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Daniel Ek calls Apple a ‘threat to the future of the internet’


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Elon Musk’s recent (if one-sided, at least publicly) spat with Apple has reignited the fire in the belly of Spotify CEO Daniel Ek for criticising Apple’s platform policies.

Yesterday he published a 21-part tweetstorm that’s essentially a history not just of Spotify’s complaints, but of the wider landscape of fellow critics, regulatory investigations and politicians’ support.

“So how much longer will we look away from this threat to the future of the internet? How many more consumers will be denied choice?” was how Ek concluded, tagging in the US Commerce Department, the European Commission and the latter’s competition chief Margrethe Vestager. “There’s been a lot of talk. Talk is helpful but we need action.”

Apple has not publicly responded to Ek’s latest comments, although for balance’s sake, you can read its point-by-point response to Spotify’s original complaints in 2019 here. Ek’s frustration at the speed of various regulatory processes around the world, but particularly in Europe, is no secret. Ek met Vestager in September to urge her to move faster.

“These regulatory processes take time so, so far, I guess normal but that doesn’t mean that one shouldn’t try to accelerate them or try to make more progress,” he said at the time. Since then, audiobooks have emerged as the latest front in Spotify’s tensions with Apple.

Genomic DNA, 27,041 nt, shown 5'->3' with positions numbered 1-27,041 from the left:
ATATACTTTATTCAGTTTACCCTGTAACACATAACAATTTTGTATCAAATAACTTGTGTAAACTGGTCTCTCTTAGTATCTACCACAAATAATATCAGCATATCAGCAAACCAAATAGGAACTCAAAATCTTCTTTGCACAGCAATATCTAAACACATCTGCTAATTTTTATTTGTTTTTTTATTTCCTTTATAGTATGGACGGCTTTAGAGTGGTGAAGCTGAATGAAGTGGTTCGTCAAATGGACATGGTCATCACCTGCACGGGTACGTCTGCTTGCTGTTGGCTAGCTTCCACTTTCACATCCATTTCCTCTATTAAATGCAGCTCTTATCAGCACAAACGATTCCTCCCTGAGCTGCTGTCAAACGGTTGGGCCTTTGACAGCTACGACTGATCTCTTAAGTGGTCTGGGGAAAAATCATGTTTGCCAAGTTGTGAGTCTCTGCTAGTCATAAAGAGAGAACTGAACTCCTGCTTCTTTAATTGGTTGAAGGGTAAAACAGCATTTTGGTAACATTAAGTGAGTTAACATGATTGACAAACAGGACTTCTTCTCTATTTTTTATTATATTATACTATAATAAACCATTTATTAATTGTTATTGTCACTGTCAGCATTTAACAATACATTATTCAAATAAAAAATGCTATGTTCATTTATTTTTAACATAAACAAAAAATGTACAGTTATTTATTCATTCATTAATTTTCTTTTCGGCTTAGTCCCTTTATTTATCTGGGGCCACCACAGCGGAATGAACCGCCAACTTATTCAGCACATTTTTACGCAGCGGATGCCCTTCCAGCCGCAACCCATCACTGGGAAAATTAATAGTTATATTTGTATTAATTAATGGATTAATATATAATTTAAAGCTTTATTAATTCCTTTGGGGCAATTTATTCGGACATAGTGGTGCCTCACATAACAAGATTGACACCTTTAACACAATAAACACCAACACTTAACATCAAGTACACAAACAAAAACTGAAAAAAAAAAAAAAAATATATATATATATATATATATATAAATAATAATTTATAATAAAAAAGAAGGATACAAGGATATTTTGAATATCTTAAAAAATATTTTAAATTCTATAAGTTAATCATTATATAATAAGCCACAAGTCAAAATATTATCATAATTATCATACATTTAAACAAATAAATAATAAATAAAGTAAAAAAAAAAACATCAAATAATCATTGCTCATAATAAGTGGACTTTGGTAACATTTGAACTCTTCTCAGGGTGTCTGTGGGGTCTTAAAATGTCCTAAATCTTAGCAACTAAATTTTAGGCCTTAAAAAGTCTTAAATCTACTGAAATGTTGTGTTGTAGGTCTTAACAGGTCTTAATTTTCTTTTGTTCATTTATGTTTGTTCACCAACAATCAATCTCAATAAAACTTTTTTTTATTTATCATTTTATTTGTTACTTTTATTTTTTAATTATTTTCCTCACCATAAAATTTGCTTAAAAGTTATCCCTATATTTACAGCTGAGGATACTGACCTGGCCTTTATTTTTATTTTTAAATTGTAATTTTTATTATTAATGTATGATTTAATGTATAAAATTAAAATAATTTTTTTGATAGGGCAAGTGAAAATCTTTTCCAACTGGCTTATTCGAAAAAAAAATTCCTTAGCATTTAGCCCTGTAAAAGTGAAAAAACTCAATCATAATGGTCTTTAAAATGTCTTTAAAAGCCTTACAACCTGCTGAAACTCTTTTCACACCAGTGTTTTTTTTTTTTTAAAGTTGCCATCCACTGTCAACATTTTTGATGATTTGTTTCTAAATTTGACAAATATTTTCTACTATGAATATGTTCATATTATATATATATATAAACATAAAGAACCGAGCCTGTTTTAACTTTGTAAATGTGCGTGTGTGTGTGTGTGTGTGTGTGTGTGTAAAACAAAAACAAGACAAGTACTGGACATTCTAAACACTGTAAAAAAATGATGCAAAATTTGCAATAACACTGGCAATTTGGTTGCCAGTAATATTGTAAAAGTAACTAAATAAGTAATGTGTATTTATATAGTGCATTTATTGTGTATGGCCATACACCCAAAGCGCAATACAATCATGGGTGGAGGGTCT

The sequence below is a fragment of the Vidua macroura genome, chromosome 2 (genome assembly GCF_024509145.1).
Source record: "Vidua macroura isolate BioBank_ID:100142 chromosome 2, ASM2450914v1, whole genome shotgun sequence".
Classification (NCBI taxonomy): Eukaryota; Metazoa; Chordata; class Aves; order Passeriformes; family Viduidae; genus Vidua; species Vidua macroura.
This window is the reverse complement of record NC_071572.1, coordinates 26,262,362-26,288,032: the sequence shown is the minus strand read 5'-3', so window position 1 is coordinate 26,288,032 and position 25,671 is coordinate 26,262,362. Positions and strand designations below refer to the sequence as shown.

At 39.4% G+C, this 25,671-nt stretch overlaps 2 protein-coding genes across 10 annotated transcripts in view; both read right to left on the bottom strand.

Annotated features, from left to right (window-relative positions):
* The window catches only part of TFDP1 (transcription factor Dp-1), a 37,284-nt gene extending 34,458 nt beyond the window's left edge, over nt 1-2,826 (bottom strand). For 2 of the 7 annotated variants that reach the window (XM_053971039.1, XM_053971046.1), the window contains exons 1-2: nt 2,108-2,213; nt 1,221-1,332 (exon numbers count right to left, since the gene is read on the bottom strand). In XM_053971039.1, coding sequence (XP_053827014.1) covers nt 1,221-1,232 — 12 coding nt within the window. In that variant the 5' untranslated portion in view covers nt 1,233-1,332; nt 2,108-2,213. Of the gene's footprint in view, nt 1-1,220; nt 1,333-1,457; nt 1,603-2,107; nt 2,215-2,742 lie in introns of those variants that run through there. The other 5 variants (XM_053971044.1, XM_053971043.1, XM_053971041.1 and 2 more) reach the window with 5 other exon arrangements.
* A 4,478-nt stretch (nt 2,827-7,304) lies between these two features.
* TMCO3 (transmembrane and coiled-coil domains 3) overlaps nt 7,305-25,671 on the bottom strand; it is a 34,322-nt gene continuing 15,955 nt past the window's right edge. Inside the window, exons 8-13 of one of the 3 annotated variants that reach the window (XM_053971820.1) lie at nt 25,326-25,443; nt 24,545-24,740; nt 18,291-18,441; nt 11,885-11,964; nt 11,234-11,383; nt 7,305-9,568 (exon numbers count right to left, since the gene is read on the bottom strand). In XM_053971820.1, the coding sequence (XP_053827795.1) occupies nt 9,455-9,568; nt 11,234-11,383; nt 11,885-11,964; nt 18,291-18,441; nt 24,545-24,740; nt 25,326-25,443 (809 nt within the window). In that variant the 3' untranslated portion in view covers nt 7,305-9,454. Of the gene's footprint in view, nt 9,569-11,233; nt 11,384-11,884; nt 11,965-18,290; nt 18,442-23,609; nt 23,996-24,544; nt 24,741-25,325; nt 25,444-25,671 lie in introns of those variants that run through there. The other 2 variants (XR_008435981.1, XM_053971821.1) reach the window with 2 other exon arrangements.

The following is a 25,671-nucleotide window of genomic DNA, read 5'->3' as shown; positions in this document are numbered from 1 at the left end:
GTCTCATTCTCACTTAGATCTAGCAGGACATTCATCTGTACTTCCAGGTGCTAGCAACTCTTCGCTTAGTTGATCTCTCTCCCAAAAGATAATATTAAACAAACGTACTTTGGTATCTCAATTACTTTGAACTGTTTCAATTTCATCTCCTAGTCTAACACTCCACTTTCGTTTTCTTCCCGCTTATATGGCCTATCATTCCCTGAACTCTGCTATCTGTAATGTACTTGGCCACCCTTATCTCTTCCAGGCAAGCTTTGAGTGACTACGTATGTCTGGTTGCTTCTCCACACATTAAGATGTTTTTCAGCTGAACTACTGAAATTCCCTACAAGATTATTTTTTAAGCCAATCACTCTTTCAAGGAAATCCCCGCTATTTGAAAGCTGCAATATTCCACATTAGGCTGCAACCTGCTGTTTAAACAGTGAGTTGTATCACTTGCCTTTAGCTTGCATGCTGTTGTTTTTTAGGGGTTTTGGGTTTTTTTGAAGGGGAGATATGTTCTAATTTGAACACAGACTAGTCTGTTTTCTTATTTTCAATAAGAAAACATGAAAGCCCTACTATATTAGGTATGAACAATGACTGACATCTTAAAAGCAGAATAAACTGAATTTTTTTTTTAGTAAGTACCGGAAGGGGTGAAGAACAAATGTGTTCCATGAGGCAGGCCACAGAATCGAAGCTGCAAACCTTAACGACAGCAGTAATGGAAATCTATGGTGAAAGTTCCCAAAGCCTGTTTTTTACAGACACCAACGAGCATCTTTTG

Still, at least Ek’s campaigning has a new billionaire ally in Twitter’s owner, right? Wait just a second.

“Thanks @tim_cook for taking me around Apple’s beautiful HQ,” tweeted Musk last night, with a video clip shot there. “Good conversation. Among other things, we resolved the misunderstanding about Twitter potentially being removed from the App Store. Tim was clear that Apple never considered doing so.”

It’s not all bad news on the billionaire-support front. Meta boss Mark Zuckerberg joined Ek in reiterating his criticisms of Apple yesterday, not on Twitter but at the Dealbook conference in New York.

“I do think Apple has sort of singled themselves out as the only company that is trying to control, unilaterally, what apps get on the device and I don’t think that’s a sustainable or a good place to be,” said Zuckerberg, of the company whose changes to app-tracking policies are expected to cost Meta billions of dollars in ad revenues.

The arguments continue, although public comments like these are very much the tip of the iceberg. The real action is taking place in private: in conversations with regulators and politicians; in submissions to inquiries; and (in private at least until it’s tweeted about) on pleasant walks in Cupertino.


Written by: Stuart Dredge